A statement by former Minister of State Lucinda Creighton about Lisa Smith's bid to have ISIS membership charges against her dismissed was "a blatant contempt of court", her defence lawyers have told the Special Criminal Court.
Defence counsel Michael O'Higgins SC, for Ms Smith, raised his concerns today about a statement released last week, in which former Minister of State for European Affairs Ms Creighton said the application made by the accused's lawyers was "deeply concerning" and it was "imperative" that the courts push ahead with the trial.
Ms Smith (39), from Dundalk, Co Louth is charged with an offence contrary to the Criminal Justice (Terrorist Offences) Act 2005 for being a member of unlawful terrorist group Islamic State (ISIS) between October 28, 2015 and December 1, 2019. She is also charged under the same legislation for financing terrorism by sending €800 in assistance, via a Western Union money transfer, to a named man on May 6, 2015.
The court heard that a statement had been released last week through a public relations firm in response to Ms Smith's pre-trial application for the dismissal of the charges against her.
Ms Creighton said in the press release that efforts by Ms Smith to have ISIS-related terrorist charges against her dropped posed a "significant threat to European security", the court heard.
Ms Creighton, who is described in the statement as an advisor to the "Counter Extremism Project" (CEP), sets out that she was "deeply concerned" at the legal application made by Ms Smith's lawyers and said it was "imperative" that the courts push ahead with the trial.
Mr O'Higgins today read the first paragraph from Ms Creighton's statement to the three-judge court, which said: “The news that Lisa Smith is making a last-ditch attempt to have the terrorist charges against her dropped is deeply concerning for two reasons. Firstly, were Smith to avoid facing trial it would undermine the continent-wide cause of foreign fighter repatriation, by casting doubt on the capacity of European courts to prosecute ISIS returnees in a safe and reliable manner".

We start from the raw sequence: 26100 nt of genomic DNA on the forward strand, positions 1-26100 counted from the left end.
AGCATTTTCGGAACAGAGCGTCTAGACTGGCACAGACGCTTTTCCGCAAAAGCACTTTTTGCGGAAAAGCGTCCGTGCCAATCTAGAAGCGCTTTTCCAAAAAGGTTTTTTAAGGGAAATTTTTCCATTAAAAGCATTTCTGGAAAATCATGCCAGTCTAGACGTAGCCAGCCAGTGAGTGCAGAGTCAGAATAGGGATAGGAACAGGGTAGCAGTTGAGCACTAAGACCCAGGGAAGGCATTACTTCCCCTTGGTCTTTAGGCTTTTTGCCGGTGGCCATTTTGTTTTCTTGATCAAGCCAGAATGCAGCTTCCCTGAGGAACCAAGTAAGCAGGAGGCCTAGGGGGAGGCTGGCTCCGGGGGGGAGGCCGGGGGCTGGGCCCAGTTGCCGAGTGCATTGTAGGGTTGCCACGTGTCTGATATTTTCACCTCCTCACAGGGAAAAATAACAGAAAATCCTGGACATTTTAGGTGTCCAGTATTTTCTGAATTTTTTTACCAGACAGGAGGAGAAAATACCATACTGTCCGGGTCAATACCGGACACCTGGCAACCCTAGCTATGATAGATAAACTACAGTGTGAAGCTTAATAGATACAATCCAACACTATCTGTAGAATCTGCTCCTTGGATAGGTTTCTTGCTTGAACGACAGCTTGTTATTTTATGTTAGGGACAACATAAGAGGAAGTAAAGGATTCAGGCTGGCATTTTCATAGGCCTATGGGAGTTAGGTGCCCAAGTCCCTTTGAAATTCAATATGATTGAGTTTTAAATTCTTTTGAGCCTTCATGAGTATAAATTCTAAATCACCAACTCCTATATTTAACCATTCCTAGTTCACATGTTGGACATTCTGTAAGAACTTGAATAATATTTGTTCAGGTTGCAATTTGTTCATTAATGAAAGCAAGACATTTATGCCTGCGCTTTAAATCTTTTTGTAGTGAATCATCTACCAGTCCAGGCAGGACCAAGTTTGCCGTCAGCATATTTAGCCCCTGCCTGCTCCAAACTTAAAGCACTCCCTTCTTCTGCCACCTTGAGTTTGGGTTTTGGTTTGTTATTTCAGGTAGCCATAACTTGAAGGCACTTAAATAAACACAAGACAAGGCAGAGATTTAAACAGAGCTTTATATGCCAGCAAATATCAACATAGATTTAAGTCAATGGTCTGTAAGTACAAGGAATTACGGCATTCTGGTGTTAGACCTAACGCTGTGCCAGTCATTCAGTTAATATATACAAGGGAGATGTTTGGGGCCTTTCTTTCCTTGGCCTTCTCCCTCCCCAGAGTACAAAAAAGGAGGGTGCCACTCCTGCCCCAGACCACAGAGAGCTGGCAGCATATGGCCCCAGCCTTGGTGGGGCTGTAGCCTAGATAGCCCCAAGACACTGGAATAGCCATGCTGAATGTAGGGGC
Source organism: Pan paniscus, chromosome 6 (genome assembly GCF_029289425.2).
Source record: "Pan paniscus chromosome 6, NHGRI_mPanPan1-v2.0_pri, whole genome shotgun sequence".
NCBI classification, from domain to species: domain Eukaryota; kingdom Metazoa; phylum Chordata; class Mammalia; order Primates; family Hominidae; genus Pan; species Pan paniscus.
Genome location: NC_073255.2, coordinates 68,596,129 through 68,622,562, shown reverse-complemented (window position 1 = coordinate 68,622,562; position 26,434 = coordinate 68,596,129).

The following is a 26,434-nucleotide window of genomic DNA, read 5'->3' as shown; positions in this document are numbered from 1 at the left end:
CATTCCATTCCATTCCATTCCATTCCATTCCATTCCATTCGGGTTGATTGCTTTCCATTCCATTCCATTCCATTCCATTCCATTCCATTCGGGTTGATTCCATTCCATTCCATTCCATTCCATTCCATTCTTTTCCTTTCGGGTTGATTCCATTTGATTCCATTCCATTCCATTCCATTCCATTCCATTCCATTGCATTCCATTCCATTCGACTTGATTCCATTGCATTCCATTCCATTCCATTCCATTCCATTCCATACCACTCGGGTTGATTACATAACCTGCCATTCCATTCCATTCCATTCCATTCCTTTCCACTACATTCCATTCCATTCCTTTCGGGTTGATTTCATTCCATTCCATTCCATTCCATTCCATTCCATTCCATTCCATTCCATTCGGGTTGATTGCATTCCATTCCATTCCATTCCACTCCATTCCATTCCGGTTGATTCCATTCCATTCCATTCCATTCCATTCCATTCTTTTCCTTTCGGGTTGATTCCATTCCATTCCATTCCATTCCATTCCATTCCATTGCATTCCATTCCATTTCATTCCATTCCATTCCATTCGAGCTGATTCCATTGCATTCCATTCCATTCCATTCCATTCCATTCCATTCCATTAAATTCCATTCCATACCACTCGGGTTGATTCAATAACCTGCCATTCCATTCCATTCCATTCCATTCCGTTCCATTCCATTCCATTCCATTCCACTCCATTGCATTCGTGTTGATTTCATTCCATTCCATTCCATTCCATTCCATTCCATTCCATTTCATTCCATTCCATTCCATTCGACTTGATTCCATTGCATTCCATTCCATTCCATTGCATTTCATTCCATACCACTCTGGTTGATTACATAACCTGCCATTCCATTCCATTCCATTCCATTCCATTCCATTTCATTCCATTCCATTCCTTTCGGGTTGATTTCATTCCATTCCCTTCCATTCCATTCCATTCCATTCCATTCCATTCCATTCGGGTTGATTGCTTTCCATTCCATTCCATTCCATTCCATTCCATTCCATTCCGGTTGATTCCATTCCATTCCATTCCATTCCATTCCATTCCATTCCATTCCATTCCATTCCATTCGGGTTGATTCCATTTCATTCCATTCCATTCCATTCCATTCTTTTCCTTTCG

Addressing the court, the barrister submitted that this statement was "very detrimental" to his client.
Counsel continued to read the second paragraph from the statement to the court, where the former Minister for European Affairs said: "CEP experts have written at length about the dangerous conditions in which European ISIS members and their innocent children are currently being held. Detainee camps such as Al-Hol in Syria are hotbeds of ideological extremism which pose a significant threat to European security. While repatriating and prosecuting foreign fighters, so that they can be held in isolation from other extremists, is the only viable means of eliminating these camps, all across Europe governments have proven reluctant to do so due to the legal and political complexities involved in the process. If the Irish legal system fails even to bring such a high profile case to trial, the negligence of these governments in their duty of care for their citizens’ safety will be vindicated".
Mr O'Higgins called the statement by Ms Creighton "a blatant contempt of court" and said it was an attempt to interfere with the course of justice. He asked Mr Sean Gillane SC, for the Director of Public Prosecutions (DPP) what steps, if any, did the DPP intend to take.
Mr O'Higgins said the defence had a significant concern that this case was coming before the three-judge court with a perception which was not justified. "We are anxious to ensure our client gets a fair trial and is dealt with in a manner which is appropriate and fitting with the case that is being brought," he added.
In reply, Mr Gillane said he would take instructions from the DPP and report back to the non-jury court.
Mr Justice Tony Hunt said he was unsure what application was being made but the court had no view to offer on the matter. The Special Criminal Court, he said, did not have a jury and therefore the court was "completely impervious" to the material put forward by Mr O'Higgins. He said the three judges would await the response from the DPP.
Mr O'Higgins also today made an application on behalf of Ms Smith under Section 4E of the Criminal Justice Act 1999, which states that a court can dismiss the charges against an accused person where there is insufficient evidence.
Any evidence heard during the application cannot be published or broadcast.
The three-judge heard submissions from both Mr O'Higgins and Mr Gillane on the accused's application. Mr Gillane will continue his submissions tomorrow morning.
Mr Justice Hunt, presiding, sitting with Judge Gerard Griffin and Judge Cormac Dunne will rule on the application once both sides have completed their submissions.
Ms Smith, who appeared in court today dressed in a full-length grey coat and a full face covering, was remanded on continuing bail until tomorrow.
If the trial goes ahead, it is expected to last 12 weeks.
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